Aoraki (Mt Cook 3754m) The Cloud Piercer

Never climbed a mountain problems!!!

Recently some of our Mountain Designs' staff successfully ascended New Zealand's famed Mt Cook. But like all great summits, they were tested along the way and faced incredible challenges both physically and mentally. As they say, the journey is ultimately just as important as the destination, and for this team, that's what makes this such a worthy tale to tell…

For many aspiring alpinists & mountaineers, Aoraki (Mt Cook) is regarded as the pinnacle (ha!) of their climbing career as it is regarded as a very dangerous mountain, even by its easiest routes to the summit. First climbed in 1895 by Swiss guide Mattias Zurbriggen via the harder Zurbriggen's Ridge route, he was also the first person to summit Mt Aconcagua (6,960 metres) which is the highest peak in South America and the southern hemisphere.

Our team was not that exciting and had a climbing resume you could write on the back of a parking ticket! Bobby Hale (Mountain Designs' Edward St casual who sometimes does some work) had lots of experience guiding on Mt Kilimanjaro and the Kokoda Track in PNG, as well as local rock climbing experience, but had never donned ice axes and crampons for a real mountain. Don't let age and youthful looks fool you, he has the knees of an 80-year-old rugby player. His friend Max had even less alpine experience (read none!) and was asking the guides in the hut if they would help him tie a prussic knot... he is not to be trusted with anything electronic or of value as he will promptly drop it down a crevasse. Luke had an alpine training course under his belt from the previous year so had the most experience in the group and his fitness level was high. He was prone to swearing like a sailor and like Max, had caught the dropsy disease and also enjoyed throwing stuff off the mountain. I have done Mt Cook four times previously, as well as 13 ascents of Mt Aspiring over the course of about 25 trips to New Zealand alpine climbing...usually in driving wind and rain...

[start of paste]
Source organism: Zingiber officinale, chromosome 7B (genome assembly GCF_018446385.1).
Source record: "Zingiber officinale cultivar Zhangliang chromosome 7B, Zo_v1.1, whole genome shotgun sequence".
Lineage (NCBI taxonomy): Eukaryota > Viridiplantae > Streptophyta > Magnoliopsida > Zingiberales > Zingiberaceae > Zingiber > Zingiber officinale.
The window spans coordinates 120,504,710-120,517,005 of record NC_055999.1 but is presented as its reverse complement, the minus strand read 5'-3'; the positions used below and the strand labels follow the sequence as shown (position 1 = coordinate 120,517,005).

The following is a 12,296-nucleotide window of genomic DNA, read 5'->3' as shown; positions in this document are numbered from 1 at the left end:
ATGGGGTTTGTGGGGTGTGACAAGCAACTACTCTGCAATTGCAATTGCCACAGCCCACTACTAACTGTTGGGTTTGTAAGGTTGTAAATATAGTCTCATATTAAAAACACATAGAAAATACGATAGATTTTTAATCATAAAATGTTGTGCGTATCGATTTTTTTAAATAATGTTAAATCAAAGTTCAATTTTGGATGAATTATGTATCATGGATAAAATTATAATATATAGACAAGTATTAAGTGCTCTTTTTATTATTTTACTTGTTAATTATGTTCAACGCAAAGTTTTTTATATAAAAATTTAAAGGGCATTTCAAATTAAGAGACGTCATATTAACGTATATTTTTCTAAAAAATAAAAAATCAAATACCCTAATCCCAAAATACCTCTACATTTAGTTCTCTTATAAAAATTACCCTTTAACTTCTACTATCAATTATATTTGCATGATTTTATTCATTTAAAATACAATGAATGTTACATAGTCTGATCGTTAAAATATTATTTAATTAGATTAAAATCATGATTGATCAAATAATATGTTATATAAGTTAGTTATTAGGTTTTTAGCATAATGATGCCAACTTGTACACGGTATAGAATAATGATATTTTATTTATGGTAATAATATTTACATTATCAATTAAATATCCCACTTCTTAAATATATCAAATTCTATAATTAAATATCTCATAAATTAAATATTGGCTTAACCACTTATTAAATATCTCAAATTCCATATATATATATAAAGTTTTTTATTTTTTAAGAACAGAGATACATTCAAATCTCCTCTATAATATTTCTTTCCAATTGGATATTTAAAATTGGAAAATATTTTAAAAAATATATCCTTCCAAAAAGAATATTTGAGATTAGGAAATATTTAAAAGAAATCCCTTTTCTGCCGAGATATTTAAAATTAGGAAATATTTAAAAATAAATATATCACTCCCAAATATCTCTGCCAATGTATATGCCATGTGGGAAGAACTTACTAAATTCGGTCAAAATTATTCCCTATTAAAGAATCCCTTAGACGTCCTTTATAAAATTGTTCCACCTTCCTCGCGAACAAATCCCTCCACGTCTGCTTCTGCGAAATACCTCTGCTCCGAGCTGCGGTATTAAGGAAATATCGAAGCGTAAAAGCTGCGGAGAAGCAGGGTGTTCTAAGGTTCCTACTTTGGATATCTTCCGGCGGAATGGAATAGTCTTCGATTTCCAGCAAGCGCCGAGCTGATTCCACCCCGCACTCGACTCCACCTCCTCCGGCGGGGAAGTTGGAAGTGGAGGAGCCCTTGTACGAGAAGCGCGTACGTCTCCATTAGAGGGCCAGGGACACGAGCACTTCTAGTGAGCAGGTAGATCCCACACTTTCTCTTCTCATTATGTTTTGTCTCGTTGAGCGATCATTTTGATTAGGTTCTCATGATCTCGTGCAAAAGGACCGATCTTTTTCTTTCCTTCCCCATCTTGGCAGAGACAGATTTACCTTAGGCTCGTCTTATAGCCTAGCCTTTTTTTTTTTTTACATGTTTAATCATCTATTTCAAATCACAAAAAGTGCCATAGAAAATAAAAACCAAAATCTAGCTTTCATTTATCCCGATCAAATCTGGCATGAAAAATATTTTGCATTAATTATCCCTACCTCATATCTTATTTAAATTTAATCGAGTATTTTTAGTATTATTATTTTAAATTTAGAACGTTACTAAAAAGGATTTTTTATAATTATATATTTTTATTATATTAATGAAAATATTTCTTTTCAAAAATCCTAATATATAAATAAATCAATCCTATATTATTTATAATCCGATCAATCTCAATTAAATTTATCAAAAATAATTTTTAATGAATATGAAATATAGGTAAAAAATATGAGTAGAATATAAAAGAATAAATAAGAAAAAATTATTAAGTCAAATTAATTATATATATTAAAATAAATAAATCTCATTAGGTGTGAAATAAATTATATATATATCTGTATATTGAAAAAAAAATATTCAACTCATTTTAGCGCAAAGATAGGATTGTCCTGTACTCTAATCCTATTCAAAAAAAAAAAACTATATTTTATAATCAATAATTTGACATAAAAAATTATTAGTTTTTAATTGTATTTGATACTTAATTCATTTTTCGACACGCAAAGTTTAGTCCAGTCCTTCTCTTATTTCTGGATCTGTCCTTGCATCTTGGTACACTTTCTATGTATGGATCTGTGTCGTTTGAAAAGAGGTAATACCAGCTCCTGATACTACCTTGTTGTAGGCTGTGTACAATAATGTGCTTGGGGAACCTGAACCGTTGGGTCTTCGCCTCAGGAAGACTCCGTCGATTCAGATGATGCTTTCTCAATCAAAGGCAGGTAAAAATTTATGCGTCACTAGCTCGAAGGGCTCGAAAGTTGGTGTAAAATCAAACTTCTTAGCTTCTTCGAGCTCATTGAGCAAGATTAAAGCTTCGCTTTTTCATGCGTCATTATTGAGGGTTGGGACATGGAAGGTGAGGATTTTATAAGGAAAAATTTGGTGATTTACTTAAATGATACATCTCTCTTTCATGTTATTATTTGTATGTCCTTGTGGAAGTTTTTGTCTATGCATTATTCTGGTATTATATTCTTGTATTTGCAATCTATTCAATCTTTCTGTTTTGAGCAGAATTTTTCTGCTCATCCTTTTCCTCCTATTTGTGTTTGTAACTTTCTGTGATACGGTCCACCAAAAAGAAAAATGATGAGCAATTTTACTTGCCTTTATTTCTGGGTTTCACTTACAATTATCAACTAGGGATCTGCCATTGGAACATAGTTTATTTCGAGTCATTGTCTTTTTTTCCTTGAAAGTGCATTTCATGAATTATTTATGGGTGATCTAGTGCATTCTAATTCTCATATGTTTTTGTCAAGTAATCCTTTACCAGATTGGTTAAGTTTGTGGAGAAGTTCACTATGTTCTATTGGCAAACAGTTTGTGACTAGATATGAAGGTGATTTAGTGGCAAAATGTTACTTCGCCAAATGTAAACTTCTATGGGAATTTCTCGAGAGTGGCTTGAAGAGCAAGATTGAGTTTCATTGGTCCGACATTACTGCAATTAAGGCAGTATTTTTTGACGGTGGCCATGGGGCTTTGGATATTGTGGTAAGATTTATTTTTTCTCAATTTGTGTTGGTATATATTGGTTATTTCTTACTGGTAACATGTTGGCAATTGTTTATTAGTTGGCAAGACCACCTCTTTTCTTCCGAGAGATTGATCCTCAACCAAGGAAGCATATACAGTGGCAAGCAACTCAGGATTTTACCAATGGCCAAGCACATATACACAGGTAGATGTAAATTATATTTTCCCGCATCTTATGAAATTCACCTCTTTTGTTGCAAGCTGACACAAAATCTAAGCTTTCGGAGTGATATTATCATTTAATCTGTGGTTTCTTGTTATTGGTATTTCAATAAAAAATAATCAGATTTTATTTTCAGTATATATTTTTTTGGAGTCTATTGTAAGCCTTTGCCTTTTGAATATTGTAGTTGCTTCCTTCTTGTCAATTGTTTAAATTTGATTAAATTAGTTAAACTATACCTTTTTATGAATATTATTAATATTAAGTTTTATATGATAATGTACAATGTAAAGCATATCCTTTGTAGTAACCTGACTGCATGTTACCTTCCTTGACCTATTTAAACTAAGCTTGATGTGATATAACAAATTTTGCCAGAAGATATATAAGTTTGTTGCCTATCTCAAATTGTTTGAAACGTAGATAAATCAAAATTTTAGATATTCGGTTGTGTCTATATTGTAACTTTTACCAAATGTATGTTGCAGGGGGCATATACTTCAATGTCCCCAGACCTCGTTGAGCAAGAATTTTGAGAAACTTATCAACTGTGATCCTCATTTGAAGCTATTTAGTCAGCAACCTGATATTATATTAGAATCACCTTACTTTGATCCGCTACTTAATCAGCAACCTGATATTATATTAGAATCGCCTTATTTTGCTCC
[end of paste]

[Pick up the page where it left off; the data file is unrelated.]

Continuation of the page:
New Zealand's usual weather must have been on holiday as well as we had five days of perfect weather in the hills and sunburn was more of an issue than the cold. On our arrival by ski plane, we roped up and hiked the 2kms across the Grand Plateau, a vast glacier covered in hidden crevasses, some up to 50 metres deep. The chopper we chartered landed next to the hut with our bulkier climbing gear and a weeks' worth of food as well as the two lightest members of our team. Initially we had the hut to ourselves but a few days later this would change dramatically.

Basic training was in order. We cramponed up, and headed up the nearest peak called Glacier Dome for some self-arrest practice and cramponing technique, as well as bagging our first easy summit. The next day we roped up into two teams and headed across to climb a more technical 2,500-metre peak called the Anzac Peaks. This involved both steeper snow and mixed rock climbing on the usual NZ choss. After a safe return to the hut – which was now full – we had a better idea of who was both fit enough and experienced enough for a crack at either Mt Dixon or Mt Cook. The next day was crevasse rescue training and involved everyone abseiling into and then climbing out of a yawning 20-metre deep crevasse. Anchor building, prussiking and how not to drop a GoPro 6 into a crevasse training (failed) was undertaken by all. On return to the hut we had made our decision to attempt Mt Cook via the Linda Glacier route, as the easier Mt Dixon climb was now not possible as the snow bridge over the berschrund had collapsed and blocked the route up. Based on the performances of the previous three days, we had settled on a team of six (2 x 3 on a rope). The others left at the hut would be there in support and as a safety back-up as we had left them with a five-watt UHF radio to communicate with us.